Review: 2023 Mitsubishi Outlander PHEV offers huge improvements
The Mitsubishi Outlander was fully redesigned for the 2022 model year, but its plug-in hybrid (PHEV) model was not. That came this year, with a total reconfiguration of the small sport utility. The result is a much-improved Outlander plug-in, but with a few caveats.
At a glance
- Greatly improved over the previous generation
- Not as fuel-efficient as its rivals
- Better drive quality and premium feel when compared to competition
- One of the most improved vehicles we’ve seen this year
Our review of the standard gasoline Outlander last year found it to be one of the better options in the small crossover segment. Compared to most of its contemporaries, the 2022 Mitsubishi Outlander was a low-cost, efficient, and well-outfitted family hauler. The option of a third row (albeit cramped) and decent towing numbers were nice bonuses.
One thing was missing, of course. It didn’t have a hybrid option. When it debuted, Mitsubishi promised that the PHEV would also see an update, but that it would be delayed. Now the plug-in hybrid model is on the market and worth looking at.
Most of the changes for the 2023 Mitsubishi Outlander PHEV are almost identical to those made to the gasoline model. The interior is greatly improved over the often cheap-feeling previous-generation’s design, plus ride quality, drive-ability, and interior noise levels are also vastly upgraded.
Powering the 2023 Outlander in its plug-in hybrid format is a 2.4-liter engine and two electric motors (one on each axle). A 20-kWh lithium-ion battery resides under the floor. Full system output is 248 horsepower (185 kW) and Mitsubishi’s Super-All Wheel Control (S-AWC) all-wheel drive system is standard.
The 2023 Outlander PHEV has an estimated all-electric range of about 38 miles (61 km) per charge with a further 380-ish miles (612 km) on gasoline only after that. Our tests netted an average of about 35 miles (56 km) per charge when driving almost exclusively in lower-speed city traffic. On the highway, we achieved 27 mpg (8.7 l/100km), which is exactly the Environmental Protection Agency’s estimate for the 2023 Outlander PHEV without electrics. That’s three points lower than the standard gasoline is rated for. Since the motors act as a boost in the PHEV even when the battery is too depleted to go all-EV, our getting the EPA’s estimate despite 6,400+ feet (1,951 m) in altitude makes sense. Combined fuel economy for the 2023 Mitsubishi Outlander PHEV is 64 MPGe (3.7 l/100km).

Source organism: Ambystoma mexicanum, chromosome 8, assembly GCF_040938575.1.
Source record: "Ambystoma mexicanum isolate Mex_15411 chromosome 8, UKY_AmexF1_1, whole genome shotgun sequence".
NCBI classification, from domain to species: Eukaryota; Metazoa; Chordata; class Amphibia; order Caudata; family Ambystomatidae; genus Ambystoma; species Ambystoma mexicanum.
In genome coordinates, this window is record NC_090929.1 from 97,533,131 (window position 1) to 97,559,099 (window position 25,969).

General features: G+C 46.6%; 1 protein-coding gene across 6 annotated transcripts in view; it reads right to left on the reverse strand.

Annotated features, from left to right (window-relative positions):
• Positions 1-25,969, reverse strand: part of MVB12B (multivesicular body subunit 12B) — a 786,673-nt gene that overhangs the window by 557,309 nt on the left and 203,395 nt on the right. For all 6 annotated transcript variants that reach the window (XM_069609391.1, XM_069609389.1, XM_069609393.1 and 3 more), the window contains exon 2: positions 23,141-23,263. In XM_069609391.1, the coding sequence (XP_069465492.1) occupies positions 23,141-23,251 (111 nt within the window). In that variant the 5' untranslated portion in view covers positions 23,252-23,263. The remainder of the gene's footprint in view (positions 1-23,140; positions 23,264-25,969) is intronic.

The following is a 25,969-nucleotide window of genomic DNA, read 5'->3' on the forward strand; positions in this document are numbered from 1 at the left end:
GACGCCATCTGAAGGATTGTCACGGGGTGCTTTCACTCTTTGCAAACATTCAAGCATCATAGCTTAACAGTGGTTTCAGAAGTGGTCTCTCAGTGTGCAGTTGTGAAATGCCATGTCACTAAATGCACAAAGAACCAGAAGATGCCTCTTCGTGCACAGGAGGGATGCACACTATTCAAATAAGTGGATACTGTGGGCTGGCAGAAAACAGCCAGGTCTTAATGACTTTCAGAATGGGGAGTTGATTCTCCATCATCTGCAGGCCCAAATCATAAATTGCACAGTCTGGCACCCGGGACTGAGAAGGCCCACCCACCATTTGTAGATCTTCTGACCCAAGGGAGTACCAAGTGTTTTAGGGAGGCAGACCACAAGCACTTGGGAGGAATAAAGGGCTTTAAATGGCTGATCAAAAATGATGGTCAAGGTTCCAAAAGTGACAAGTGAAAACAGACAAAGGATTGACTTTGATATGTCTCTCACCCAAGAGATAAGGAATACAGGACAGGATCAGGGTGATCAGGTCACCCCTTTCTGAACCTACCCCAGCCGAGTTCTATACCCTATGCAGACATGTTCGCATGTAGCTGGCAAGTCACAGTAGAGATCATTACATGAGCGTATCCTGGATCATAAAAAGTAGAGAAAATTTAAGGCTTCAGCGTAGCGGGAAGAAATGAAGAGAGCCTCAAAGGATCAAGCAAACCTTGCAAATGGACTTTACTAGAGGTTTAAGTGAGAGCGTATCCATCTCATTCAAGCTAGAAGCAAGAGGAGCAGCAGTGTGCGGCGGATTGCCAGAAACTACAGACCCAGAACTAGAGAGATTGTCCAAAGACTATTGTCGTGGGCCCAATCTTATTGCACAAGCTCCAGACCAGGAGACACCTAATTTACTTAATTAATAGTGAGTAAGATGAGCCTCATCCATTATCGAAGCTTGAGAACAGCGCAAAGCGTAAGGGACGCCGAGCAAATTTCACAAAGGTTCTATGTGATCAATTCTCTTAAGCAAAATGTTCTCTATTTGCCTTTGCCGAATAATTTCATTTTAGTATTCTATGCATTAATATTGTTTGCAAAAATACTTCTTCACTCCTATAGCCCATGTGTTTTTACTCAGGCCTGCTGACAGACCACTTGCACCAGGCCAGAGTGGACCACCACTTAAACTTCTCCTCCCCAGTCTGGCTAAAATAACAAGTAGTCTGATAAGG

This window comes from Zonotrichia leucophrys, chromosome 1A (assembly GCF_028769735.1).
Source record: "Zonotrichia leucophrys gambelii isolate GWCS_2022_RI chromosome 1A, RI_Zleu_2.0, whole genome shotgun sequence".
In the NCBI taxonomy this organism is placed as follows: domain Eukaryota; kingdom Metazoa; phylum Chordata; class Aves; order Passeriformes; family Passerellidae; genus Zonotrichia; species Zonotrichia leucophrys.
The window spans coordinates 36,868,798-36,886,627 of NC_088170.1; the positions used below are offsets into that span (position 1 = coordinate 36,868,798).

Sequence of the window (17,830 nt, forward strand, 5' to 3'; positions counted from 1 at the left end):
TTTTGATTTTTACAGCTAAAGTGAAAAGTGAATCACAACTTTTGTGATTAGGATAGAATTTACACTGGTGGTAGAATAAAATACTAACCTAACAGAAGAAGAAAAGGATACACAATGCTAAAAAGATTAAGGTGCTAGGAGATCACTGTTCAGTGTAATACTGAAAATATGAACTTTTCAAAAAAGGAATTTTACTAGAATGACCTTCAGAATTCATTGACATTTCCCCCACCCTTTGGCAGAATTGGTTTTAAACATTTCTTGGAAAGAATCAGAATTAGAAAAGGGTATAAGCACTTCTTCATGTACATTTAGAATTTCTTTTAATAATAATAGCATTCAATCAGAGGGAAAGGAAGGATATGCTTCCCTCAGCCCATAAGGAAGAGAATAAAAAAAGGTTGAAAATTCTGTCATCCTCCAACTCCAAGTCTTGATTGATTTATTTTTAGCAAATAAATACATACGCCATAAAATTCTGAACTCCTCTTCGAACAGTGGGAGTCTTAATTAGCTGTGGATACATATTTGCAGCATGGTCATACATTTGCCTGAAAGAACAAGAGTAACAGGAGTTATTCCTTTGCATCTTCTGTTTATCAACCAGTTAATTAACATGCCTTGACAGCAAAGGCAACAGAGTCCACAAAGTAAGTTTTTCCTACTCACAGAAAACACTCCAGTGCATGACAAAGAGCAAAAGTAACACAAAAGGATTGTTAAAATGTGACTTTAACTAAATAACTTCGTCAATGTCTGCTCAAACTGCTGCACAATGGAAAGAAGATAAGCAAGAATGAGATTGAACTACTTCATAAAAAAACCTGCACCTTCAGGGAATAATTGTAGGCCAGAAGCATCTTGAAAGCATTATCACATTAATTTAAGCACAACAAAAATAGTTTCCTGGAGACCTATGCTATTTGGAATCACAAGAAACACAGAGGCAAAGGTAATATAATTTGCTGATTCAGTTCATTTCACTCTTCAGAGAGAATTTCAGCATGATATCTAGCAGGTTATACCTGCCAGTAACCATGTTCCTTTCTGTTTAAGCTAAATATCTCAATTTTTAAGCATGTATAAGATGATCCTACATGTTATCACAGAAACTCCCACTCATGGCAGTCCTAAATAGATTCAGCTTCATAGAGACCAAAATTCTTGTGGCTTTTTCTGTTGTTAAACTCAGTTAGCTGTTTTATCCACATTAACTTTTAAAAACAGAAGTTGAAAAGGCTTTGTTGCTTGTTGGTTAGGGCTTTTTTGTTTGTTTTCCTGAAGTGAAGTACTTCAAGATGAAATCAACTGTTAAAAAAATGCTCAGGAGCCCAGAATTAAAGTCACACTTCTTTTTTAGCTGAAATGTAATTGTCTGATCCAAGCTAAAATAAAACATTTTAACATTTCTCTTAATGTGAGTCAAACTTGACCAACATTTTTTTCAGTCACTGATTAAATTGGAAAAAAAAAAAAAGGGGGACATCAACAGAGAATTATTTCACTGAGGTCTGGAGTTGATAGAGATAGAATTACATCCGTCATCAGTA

Charging on the 2023 Outlander PHEV depends on your access and which model you choose. Our top-end (SEL) trim was capable of receiving DC fast charging, provided that fast charger has a CHAdeMO plug and interface. Since that is the standard in Japan, where Mitsubishi likely plans to sell far more of these versus North America, that makes sense. With a vehicle like this, though, the need for DC fast charging is not very high. Our 240-volt, 50-amp garage plug (dedicated circuit) charged the Outlander PHEV in only six hours from near-zero. It took almost 14 hours to get a full charge from a 120-volt, 15-amp outlet on a shared circuit. For most people, given that the gasoline engine works regardless of the state of charge for the plug-in battery, having no dedicated outlet isn’t a dealbreaker here.
Other plug-in options for similar-sized SUVs are admittedly more efficient – especially the Hyundai Tucson Plug-in Hybrid and the Toyota RAV4 Prime. But neither of those is as engaging to drive or as premium-feeling as is the Outlander. And here, for about $47,000, you’re getting a top trim with excellent accouterments that is more than price-competitive with similarly outfitted rivals.
Like its gasoline stablemate, the 2023 Mitsubishi Outlander PHEV is a huge improvement over the previous generation in terms of interior comfort, overall design, and daily ergonomics. Seating is more comfortable, cargo space is more useful, the exterior look is more contemporary and eye-catching, and the drivetrain and chassis are more enjoyable.
The Outlander PHEV is the most-improved vehicle we’ve seen this year, and it’s a new benchmark for the small SUV segment.
Product page: 2023 Mitsubishi Outlander PHEV
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Say an EV range of 100 miles with lower performance when you to go petrol. If you buy a hybrid are you really worried about performance or towing, better options to be had there, so why not have played to the strength of the model greener and more electric SUV.